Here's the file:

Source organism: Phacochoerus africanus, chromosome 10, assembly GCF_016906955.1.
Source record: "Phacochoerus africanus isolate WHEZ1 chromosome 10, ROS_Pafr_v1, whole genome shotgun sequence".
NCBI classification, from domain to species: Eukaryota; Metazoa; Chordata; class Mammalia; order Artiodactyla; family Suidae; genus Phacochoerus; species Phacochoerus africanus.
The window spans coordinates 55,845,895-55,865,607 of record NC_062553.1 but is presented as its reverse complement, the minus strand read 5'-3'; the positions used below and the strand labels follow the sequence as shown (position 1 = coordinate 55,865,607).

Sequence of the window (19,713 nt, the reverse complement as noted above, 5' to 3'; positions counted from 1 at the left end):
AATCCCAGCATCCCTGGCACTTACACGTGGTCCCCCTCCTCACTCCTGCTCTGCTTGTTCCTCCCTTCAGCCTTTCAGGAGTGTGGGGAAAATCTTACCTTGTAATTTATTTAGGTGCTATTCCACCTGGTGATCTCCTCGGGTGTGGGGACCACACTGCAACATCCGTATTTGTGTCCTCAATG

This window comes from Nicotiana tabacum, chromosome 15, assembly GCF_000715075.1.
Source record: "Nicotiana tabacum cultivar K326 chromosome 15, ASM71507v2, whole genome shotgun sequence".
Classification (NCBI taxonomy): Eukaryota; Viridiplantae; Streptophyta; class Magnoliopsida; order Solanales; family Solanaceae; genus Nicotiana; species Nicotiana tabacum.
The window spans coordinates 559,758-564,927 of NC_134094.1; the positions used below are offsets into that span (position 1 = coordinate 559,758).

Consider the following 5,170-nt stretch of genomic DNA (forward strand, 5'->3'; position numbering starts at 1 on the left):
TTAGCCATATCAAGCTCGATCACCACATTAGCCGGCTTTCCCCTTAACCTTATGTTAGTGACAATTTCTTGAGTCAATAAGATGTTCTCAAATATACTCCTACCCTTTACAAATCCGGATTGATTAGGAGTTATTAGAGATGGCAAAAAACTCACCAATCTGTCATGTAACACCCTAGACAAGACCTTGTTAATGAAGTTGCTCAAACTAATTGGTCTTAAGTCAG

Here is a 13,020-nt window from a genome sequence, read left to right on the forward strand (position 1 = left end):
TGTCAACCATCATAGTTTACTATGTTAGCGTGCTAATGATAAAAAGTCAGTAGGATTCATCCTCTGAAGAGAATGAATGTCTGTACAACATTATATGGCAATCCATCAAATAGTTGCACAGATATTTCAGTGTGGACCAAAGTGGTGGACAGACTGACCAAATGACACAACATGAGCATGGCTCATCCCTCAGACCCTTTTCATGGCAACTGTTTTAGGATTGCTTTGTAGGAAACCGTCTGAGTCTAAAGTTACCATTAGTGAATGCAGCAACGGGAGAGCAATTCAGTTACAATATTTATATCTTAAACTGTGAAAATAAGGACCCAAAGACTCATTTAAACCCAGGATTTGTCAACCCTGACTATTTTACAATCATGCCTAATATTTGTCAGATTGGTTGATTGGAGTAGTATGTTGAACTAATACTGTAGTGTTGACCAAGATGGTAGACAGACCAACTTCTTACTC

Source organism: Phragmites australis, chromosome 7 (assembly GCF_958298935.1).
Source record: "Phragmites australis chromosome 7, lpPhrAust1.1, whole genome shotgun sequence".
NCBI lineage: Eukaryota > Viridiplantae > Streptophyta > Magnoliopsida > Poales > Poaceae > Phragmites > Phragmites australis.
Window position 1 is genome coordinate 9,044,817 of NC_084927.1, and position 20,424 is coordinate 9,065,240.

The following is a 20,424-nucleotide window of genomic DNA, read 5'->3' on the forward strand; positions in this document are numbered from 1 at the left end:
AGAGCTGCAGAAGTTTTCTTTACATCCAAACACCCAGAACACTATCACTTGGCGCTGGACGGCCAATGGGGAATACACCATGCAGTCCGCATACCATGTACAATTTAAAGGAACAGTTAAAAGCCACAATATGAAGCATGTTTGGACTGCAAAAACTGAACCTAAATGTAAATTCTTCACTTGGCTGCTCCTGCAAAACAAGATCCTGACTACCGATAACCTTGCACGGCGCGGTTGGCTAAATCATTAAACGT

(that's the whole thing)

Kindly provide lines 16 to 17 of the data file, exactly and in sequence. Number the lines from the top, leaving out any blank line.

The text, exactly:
Source record: "Phragmites australis chromosome 7, lpPhrAust1.1, whole genome shotgun sequence".
NCBI lineage: Eukaryota > Viridiplantae > Streptophyta > Magnoliopsida > Poales > Poaceae > Phragmites > Phragmites australis.